I have seen Dr. Michael Wesch‘s TEDx talk “What Baby George Taught Me About Learning” before, many times, actually. The first was in the Fall of 2017 when I was taking Contemporary Pedagogy–and then over the next academic year (2018-19) when I was first a TA for this course. I really like (love?) this bit because it is timeless: human beings are wired for learning. Learning is what we do. Early on (about 2:41), he makes the point about faculty saying things like “well, some people just aren’t cut out for school” and the exercise of replacing the word school in that sentence with learning and the resulting statement being absurd! I agree.
Meet Students Where They Are
Wesch’s talk gets me excited about being teacher—-because the root of what he is describing is a pedagogy and praxis of meeting students where they are. When that happens, students thrive.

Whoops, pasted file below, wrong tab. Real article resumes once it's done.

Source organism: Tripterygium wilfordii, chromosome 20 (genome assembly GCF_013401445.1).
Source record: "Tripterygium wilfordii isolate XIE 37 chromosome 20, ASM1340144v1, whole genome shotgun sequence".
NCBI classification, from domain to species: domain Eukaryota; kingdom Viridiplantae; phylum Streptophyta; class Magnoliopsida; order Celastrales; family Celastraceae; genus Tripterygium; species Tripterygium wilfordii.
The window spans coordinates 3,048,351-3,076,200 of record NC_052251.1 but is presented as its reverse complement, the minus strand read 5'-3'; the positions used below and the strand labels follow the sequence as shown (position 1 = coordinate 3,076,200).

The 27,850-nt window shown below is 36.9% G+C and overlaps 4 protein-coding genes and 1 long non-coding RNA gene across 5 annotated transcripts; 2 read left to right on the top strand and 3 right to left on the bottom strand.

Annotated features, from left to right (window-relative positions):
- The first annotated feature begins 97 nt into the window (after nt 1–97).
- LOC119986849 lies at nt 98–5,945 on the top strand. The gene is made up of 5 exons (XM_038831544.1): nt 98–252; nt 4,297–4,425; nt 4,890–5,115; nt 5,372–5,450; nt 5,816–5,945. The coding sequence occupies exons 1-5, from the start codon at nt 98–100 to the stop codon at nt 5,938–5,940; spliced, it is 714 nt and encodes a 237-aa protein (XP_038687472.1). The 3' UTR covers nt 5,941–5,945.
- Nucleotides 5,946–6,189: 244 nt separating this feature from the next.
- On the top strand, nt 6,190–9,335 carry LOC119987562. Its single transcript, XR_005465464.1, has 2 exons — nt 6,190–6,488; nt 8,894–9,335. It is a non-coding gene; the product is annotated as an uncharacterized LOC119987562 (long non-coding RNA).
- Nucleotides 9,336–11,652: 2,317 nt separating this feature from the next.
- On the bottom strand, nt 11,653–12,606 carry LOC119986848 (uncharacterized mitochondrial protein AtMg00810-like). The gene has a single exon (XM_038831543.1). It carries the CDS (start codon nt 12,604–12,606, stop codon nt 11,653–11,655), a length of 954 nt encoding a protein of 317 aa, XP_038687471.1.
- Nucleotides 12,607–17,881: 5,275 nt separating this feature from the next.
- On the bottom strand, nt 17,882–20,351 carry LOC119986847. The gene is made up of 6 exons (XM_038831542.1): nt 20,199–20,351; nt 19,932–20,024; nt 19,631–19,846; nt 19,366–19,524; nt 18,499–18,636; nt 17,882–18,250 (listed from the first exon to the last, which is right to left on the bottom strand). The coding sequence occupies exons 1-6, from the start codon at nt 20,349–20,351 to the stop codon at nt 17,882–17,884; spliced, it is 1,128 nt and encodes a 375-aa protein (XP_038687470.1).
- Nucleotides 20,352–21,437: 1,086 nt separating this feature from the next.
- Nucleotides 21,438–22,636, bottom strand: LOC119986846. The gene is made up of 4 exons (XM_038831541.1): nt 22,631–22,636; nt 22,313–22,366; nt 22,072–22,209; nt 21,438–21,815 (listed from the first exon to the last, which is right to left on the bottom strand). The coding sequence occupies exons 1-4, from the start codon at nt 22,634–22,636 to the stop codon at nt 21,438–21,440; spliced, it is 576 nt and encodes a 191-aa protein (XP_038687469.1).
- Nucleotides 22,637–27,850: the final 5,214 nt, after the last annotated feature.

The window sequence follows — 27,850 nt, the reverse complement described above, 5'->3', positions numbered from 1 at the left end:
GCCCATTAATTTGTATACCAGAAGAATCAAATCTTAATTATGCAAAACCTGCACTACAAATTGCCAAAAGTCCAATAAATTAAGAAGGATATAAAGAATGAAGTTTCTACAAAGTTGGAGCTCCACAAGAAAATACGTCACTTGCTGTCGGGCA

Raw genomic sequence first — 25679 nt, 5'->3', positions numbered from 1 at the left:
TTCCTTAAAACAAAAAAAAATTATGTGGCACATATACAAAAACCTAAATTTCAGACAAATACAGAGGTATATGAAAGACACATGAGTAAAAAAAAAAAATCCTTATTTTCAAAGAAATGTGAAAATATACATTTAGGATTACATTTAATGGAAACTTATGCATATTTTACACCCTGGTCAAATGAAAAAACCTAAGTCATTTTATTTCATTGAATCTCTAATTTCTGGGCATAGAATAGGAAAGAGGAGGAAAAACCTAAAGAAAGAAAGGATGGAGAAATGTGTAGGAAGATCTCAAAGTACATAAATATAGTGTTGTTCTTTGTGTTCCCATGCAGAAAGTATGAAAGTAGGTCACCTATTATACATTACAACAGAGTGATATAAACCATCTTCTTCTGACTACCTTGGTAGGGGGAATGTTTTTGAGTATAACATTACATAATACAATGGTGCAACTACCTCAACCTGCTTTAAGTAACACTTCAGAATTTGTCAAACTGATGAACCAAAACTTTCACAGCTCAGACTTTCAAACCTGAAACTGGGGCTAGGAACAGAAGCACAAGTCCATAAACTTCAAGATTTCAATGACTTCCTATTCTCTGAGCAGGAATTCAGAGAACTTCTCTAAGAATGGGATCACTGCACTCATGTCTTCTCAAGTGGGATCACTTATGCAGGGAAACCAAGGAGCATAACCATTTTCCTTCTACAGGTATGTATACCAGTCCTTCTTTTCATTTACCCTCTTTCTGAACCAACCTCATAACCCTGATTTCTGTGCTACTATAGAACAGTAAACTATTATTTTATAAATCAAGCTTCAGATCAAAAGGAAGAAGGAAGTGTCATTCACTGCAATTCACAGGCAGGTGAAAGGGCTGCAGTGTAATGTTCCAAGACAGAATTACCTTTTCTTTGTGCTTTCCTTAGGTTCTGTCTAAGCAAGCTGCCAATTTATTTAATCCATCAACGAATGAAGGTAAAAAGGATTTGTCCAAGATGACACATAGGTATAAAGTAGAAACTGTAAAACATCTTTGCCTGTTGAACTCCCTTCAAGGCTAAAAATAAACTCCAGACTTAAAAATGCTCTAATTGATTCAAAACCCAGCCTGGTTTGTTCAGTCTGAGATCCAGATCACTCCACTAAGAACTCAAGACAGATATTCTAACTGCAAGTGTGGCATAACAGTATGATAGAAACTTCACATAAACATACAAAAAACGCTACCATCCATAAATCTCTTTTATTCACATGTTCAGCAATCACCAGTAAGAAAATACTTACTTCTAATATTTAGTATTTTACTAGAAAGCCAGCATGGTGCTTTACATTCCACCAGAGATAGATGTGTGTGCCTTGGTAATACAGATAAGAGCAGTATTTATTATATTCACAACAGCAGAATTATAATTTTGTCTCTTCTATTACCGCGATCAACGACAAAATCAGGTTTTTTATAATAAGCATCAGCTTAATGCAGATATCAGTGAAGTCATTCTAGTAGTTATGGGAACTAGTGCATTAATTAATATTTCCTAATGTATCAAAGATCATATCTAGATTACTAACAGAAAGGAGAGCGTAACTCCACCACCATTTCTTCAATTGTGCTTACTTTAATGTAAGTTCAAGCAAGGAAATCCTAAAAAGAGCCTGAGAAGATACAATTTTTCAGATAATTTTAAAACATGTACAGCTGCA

Wesch describes how he took the time to connect with his students. This gave him a unique lens and he was able to see his students as people. He describes skipping the small stuff, and diving right into deep discussions and questions. And when he did he saw them as individuals, who each was struggling with their own obstacles, barriers, fears, and problems that inhibited their learning. He also saw them for their gifts, talents, passions, boundless creativity, and potential. Because he did this, he was able to think differently about his role as the teacher. He moved from the A-F grading system to a “not yet, keep going” system and everything changed.
He found a way to create a spark. Because he saw his students and his job differently, he was able to help them overcome the confounding variables. He enabled them to engage in the learning process, to tap into their strengths, and ignited their thirst for knowledge and personal growth. What more could any teacher hope for?